Have you stress-tested your fundamental investment assumptions recently?
In the midst of the economic and financial crisis this was a great deal of discussion on the “lost decade for stocks.” Returns showed the broad stock market underperforming bonds and even CDs over decade-long time periods. In short, it was fashionable to trash stocks.
Now that the crisis has seemingly abated the pressure is seemingly off to make hasty portfolio changes. Therefore it may be time to re-visit this topic (and others) from another perspective.
For instance, what if after taxes and other costs the equity risk premium (ERP) were indistinguishable from zero?
Or what if the relationship between risk and return is not positive, but risk and return were largely uncorrelated?
For most investors, and investment professionals adopting these insights would fundamentally change the way you go about investing.
Eric Falkenstein at Falkenblog has made these assertions in his blog and in his book. The entirety of the argument is beyond the scope of a blog post. However he argues that since we are interested in relative wealth, risk is in fact deviations from the market portfolio. Therefore all risk is idiosyncratic and therefore unpriced.
His argument is making a few waves in the investment community with what, are to some, radical thoughts on the fundamental building blocks of investment management. For instance you can read Erik in a debate with Justin Fox on the Efficient Markets Hypothesis at CBS Moneywatch. His work has also appeared at Clusterstock on topics including high frequency trading. We have also linked to a few of his blog posts as well.
The question is to what degree this hypothesis will gain adherents. Robin Hanson at Overcoming Bias largely agrees with the Falkenstein’s notions, but believes that this hypothesis is likely to get ignored by mainstream academics. In short he is selling an idea others don’t want to buy.
My best guess is that Eric is basically right. In fact, I’d guess lower returns for the highest risk investments come from enough investors being risk-loving in relative wealth; they are willing to lose out on average for a chance to gain the very most. However, even if Eric is eventually proven very clearly right, I’m not optimistic that he will get much credit or gain from it.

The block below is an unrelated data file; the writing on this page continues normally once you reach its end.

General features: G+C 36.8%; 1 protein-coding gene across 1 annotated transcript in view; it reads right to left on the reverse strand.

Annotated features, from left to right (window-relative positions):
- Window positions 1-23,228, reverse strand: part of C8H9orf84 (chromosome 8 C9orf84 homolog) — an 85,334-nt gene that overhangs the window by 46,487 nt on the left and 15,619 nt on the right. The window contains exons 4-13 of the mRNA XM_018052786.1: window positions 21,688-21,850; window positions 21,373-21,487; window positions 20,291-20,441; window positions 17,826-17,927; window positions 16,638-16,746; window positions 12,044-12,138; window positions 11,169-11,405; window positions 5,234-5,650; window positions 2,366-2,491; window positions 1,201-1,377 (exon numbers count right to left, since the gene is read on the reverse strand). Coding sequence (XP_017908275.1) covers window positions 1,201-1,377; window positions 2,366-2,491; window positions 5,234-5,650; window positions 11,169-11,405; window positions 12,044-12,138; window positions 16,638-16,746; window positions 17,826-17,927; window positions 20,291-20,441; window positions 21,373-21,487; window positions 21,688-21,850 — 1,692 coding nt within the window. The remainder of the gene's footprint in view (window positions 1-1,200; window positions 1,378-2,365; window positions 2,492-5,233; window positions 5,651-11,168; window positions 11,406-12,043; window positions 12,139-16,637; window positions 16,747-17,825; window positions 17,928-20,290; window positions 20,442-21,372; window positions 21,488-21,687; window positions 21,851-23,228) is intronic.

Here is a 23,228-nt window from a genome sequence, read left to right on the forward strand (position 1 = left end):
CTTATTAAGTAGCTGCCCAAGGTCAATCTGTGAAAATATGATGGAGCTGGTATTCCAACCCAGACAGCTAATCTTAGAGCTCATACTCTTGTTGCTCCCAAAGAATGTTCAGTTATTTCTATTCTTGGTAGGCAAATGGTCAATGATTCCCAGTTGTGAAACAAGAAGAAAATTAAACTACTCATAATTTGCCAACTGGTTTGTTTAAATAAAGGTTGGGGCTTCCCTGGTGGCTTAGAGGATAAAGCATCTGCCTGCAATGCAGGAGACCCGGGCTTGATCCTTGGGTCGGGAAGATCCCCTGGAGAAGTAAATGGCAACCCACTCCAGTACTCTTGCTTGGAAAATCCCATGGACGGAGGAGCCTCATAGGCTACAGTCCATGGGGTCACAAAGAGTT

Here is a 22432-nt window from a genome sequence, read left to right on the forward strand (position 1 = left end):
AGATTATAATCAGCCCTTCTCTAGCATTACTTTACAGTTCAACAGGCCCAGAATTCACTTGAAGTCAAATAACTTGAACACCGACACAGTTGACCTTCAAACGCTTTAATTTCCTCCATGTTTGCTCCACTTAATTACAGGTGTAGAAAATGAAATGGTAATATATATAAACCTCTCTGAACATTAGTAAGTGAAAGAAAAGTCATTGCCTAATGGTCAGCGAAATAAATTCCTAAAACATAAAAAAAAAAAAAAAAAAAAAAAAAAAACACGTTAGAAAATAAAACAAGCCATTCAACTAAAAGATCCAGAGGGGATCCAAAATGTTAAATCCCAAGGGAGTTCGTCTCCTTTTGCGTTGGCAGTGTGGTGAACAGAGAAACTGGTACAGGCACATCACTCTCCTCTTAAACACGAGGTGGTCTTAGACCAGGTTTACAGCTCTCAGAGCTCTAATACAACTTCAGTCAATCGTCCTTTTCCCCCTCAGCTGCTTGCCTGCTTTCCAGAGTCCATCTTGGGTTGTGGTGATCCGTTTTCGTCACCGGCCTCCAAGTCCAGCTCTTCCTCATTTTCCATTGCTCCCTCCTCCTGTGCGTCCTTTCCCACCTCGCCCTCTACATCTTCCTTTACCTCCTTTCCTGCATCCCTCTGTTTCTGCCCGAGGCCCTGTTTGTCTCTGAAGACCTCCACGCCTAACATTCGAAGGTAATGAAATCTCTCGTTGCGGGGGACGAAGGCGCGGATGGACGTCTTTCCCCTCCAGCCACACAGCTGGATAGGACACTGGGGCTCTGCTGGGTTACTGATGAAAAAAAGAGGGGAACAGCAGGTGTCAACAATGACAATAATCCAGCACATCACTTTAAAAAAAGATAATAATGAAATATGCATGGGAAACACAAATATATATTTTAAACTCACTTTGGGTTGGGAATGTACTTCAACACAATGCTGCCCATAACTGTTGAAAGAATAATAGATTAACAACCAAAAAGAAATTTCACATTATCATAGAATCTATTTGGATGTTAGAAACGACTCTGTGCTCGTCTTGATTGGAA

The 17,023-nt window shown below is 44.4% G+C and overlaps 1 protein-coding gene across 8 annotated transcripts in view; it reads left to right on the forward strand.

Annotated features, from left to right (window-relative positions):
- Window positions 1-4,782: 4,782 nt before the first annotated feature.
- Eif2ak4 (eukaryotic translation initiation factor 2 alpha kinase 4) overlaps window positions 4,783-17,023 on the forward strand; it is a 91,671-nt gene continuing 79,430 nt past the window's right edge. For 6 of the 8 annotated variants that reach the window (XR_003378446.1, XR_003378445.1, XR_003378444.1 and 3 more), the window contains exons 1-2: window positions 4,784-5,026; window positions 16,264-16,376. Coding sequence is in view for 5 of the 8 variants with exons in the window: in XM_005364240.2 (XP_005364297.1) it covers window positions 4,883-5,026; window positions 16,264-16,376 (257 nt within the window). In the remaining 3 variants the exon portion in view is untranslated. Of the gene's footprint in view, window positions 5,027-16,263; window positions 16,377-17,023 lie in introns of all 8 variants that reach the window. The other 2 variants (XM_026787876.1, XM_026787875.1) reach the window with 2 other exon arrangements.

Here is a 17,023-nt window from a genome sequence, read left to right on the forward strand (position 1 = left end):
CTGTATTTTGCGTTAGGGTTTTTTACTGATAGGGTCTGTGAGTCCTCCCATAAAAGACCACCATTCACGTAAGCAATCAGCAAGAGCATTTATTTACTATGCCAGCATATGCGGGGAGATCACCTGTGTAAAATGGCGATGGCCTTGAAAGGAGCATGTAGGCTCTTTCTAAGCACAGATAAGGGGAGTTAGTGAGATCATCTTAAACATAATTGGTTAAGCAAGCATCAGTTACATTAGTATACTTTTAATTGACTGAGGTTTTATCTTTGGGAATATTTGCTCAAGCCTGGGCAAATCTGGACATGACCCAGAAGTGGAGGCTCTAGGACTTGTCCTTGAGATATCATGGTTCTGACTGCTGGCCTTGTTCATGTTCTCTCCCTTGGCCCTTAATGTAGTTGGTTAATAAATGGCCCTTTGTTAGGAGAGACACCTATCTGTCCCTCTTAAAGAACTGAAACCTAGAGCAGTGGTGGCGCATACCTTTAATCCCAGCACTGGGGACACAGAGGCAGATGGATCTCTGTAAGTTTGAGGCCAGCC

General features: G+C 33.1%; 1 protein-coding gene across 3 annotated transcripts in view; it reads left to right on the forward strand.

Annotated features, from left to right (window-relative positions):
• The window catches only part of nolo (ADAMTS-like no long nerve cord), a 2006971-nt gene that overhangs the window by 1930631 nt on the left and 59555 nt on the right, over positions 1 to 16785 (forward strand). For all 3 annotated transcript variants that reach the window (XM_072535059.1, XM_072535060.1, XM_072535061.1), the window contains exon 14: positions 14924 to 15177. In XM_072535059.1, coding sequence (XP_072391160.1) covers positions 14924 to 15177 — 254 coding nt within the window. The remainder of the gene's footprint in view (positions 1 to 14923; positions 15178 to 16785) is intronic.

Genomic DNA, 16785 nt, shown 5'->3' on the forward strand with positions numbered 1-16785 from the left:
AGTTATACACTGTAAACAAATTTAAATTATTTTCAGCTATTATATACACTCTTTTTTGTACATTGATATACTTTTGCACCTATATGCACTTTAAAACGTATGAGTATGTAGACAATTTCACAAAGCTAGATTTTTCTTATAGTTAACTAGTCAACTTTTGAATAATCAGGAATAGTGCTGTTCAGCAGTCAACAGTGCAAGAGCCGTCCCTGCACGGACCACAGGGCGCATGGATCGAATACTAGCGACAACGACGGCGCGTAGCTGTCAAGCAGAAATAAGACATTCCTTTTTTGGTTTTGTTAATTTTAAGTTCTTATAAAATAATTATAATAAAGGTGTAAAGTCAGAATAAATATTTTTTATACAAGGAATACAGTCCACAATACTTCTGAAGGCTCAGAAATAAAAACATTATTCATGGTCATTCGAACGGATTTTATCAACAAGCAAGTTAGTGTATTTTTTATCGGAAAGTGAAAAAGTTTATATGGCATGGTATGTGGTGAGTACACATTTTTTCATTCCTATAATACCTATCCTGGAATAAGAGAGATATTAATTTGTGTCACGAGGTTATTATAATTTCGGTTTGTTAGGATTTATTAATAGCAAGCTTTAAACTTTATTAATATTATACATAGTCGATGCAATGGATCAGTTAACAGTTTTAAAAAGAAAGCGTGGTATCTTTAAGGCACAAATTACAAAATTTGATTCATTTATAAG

In his research paper Falkenstein shows how in a variety of market, and market-like, settings individuals prefer lottery-like payoffs. This preference leads to the risk-return relationship getting muddled. For example one should expect to see high growth countries, like those in the emerging markets, outperform slower growing countries. However the evidence is just the opposite. Low growth countries outperform. Financial history is full of these seemingly paradoxical results.
Another of his conclusions is that after after a series of reasonable adjustments the equity risk premium is indistinguishable from zero. Historical data issues aside, there has always been some debate on the size of the equity risk premium there was little doubt in academia that is well-exceeded zero. One area that Falkenstein includes in this is the poor timing of individual investors. For example, Michael Stokes at the MarketSci Blog recently noted how his subscribers are “forever chasing the hot hand.” While this not typically included in the ERP it does represent a practical aspect in investing.
Not surprisingly there are some implications for investing that flow from these hypotheses. The first is that there are relatively few reliable sources of risk premia. Two come from the world of fixed income. One can on average earn a premium to extending maturities above and beyond cash equivalents. The second is that there is return to credit in the range of the Aaa-Baa spread. Moving much beyond gets into that risk-seeking zone where the risk-return relationship falls apart.
In the realm of equities the results are paradoxical at first glance. Investors can build portfolios with a better risk-reward relationship by shunning risk. Portfolios built to minimize portfolio risk have historically performed better than the market at lower risk. (I smell an ETF…) These are just a few of the tactical implications from Falkenstein’s work.
Given space considerations, the point of this post was not to reiterate his underlying theses or conclusions. Falkenstein does a much better job explaining them that we can. Indeed he has made his thoughts available in a number of forms:
The book: Finding Alpha: The Search for Alpha When Risk and Return Break Down;
In video form: Finding Alpha Videos;
Research paper: “Risk and Return in General: Theory and Evidence“; and
The blog: Falkenblog.
The economic crisis has destroyed a number of investing shibboleths. Now might be an apt time to re-examine the fundamental assumptions underlying our portfolio management processes. During the dog days of August when the market has slowed down it may be worth spending some time thinking about how we might go about doing this.